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Food Trends & Heart Health – Which Are Yay or Nay?

Published on: Aug 7 2018

Many food trends are driven by health motivations, but sometimes a health halo doesn’t translate into an actual benefit. A recent review in the Journal of the American College of Cardiology looked at the evidence for which fads have a heart health benefit and which have no clout.

Lentils forming a heart on wood background

Trends that align with science:

Legumes: foods like lentils, chickpeas, and beans are rapidly growing in popularity alongside the demand for plant protein, which is great news when it comes to heart health. The study authors noted legumes can contribute to heart health and provide valuable nutrients for overall health.

Added sugar: empty calories have a large role in disease development, so it’s no wonder there is demand for less added sugar in foods from consumers, public health organizations, and practitioners alike.

Tea: evidence for black and green teas live up to the health halo these beverages have had for centuries.

The study authors also note popular foods and nutrients like mushrooms, vitamin B12, and omega-3 fatty acids have good evidence for health benefits.

Trends that don’t align with science:

Coffee beans in grinder

Coffee: coffee is hard to place, because some consumers think it is healthy and some think it is unhealthy. The study authors note that moderate coffee consumption can help reduce risk for chronic diseases like stroke or diabetes, but at the same time there are parts of the world pushing to declare a cancer warning on coffee.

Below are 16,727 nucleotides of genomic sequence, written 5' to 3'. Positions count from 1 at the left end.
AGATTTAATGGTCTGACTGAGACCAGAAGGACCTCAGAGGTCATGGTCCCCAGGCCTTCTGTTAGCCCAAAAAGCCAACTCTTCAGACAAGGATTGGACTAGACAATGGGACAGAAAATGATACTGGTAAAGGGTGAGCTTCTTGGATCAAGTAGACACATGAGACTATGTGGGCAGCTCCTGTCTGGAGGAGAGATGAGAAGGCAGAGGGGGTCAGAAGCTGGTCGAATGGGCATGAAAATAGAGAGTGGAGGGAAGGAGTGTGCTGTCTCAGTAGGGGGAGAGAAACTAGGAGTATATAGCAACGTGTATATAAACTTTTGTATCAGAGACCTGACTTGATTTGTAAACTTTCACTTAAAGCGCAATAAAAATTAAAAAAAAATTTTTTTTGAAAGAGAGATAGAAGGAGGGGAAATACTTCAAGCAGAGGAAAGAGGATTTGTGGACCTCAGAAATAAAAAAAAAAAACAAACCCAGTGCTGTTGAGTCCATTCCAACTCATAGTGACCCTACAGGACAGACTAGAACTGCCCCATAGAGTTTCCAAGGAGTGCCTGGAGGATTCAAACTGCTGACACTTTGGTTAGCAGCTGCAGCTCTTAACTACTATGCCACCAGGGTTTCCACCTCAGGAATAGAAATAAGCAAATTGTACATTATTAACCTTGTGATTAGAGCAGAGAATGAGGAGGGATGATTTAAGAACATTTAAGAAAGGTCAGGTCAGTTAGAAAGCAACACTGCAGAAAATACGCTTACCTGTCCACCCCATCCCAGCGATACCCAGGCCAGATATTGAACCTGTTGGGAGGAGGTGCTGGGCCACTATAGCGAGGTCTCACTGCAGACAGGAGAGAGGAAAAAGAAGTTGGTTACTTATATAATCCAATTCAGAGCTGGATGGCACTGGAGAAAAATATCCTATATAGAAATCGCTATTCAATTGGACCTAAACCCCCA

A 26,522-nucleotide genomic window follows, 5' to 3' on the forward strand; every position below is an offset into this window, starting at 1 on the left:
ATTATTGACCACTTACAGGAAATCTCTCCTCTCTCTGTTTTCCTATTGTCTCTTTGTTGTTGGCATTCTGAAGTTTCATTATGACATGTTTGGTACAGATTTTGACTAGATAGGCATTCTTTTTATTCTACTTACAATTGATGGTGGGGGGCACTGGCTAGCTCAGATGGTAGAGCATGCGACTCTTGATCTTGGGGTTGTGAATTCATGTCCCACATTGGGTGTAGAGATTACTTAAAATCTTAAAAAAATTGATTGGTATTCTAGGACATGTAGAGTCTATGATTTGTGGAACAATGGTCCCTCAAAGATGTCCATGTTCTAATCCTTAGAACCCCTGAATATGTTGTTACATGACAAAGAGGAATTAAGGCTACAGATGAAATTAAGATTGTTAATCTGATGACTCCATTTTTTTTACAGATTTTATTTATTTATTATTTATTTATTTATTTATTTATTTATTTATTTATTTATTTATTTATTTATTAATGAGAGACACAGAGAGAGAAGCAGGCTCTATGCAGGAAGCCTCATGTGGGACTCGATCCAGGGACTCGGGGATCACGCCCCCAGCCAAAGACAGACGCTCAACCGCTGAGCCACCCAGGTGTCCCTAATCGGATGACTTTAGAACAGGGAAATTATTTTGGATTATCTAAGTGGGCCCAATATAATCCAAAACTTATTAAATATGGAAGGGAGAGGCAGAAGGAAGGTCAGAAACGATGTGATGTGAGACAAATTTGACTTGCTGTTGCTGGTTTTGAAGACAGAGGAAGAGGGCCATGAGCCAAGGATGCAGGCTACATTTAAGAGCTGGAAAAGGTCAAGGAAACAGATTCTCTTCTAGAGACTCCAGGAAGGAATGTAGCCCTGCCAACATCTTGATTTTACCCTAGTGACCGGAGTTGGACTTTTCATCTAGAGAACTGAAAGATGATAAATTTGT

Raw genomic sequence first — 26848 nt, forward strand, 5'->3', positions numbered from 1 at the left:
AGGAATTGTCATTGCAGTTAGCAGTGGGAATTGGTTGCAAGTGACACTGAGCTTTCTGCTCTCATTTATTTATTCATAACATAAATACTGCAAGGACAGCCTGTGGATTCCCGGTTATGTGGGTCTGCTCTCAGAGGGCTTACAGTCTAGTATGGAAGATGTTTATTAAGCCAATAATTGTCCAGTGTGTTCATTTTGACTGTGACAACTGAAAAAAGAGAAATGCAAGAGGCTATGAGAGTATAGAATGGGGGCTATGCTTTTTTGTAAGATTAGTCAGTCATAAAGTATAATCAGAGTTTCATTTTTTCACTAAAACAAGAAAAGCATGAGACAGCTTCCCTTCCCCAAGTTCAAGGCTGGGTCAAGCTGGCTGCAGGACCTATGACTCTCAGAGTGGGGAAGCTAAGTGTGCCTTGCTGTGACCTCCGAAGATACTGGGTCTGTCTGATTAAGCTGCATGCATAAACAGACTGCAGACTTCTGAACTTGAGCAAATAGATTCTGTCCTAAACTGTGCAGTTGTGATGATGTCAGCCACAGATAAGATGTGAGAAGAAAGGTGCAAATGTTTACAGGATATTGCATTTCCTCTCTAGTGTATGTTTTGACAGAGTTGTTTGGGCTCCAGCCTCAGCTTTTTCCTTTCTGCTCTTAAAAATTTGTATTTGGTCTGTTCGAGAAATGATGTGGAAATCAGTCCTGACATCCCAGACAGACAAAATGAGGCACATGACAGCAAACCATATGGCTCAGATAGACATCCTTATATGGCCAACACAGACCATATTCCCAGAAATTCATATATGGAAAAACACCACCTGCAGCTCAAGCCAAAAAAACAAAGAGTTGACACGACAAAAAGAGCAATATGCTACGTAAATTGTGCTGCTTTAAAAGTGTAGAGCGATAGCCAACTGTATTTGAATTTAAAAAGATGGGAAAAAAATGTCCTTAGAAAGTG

Energy drinks: the study found energy drinks increase several risk factors for heart disease The bright side is that consumers may be catching on as demand for more natural, less intense energy drinks increases.

Fermented foods and seaweed: despite growing popularity, the authors noted there is still not enough evidence for the role of fermented foods and seaweed in heart health. This doesn’t mean the body of evidence for a health benefit won’t grow in the future, though.

Dairy: just like media headlines for dairy over the past few decades, the authors found mixed evidence for dairy’s role in heart health. This also aligns with fads we see related to dairy. On one hand, full-fat dairy products are making a return to popularity, but on the other hand there are groups of consumers avoiding dairy altogether. The appropriateness of dairy in a healthy diet can vary from person to person.

Access the article A Clinician’s Guide for Trending Cardiovascular Nutrition Controversies: Part II.

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